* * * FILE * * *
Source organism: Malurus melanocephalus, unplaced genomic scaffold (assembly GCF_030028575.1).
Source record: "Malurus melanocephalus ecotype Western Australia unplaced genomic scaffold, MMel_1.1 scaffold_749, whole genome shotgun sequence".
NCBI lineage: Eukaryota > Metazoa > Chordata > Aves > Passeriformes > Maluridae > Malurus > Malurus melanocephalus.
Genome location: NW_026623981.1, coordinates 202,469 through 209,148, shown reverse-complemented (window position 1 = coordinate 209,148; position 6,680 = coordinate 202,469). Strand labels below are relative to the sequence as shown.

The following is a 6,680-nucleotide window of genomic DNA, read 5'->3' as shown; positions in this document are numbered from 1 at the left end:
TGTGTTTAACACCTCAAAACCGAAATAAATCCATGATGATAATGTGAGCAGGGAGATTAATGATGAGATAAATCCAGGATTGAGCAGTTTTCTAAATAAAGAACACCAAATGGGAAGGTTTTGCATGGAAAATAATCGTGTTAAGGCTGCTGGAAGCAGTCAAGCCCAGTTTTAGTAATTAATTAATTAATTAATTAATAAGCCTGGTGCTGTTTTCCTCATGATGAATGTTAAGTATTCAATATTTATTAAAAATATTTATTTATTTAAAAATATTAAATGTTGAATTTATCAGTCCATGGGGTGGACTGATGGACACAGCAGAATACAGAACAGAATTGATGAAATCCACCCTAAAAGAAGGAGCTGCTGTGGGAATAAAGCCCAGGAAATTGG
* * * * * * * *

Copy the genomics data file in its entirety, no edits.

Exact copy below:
Source organism: Malurus melanocephalus, unplaced genomic scaffold (assembly GCF_030028575.1).
Source record: "Malurus melanocephalus ecotype Western Australia unplaced genomic scaffold, MMel_1.1 scaffold_749, whole genome shotgun sequence".
NCBI lineage: Eukaryota > Metazoa > Chordata > Aves > Passeriformes > Maluridae > Malurus > Malurus melanocephalus.
Genome location: NW_026623981.1, coordinates 202,469 through 209,148, shown reverse-complemented (window position 1 = coordinate 209,148; position 6,680 = coordinate 202,469). Strand labels below are relative to the sequence as shown.

The following is a 6,680-nucleotide window of genomic DNA, read 5'->3' as shown; positions in this document are numbered from 1 at the left end:
TGTGTTTAACACCTCAAAACCGAAATAAATCCATGATGATAATGTGAGCAGGGAGATTAATGATGAGATAAATCCAGGATTGAGCAGTTTTCTAAATAAAGAACACCAAATGGGAAGGTTTTGCATGGAAAATAATCGTGTTAAGGCTGCTGGAAGCAGTCAAGCCCAGTTTTAGTAATTAATTAATTAATTAATTAATAAGCCTGGTGCTGTTTTCCTCATGATGAATGTTAAGTATTCAATATTTATTAAAAATATTTATTTATTTAAAAATATTAAATGTTGAATTTATCAGTCCATGGGGTGGACTGATGGACACAGCAGAATACAGAACAGAATTGATGAAATCCACCCTAAAAGAAGGAGCTGCTGTGGGAATAAAGCCCAGGAAATTGG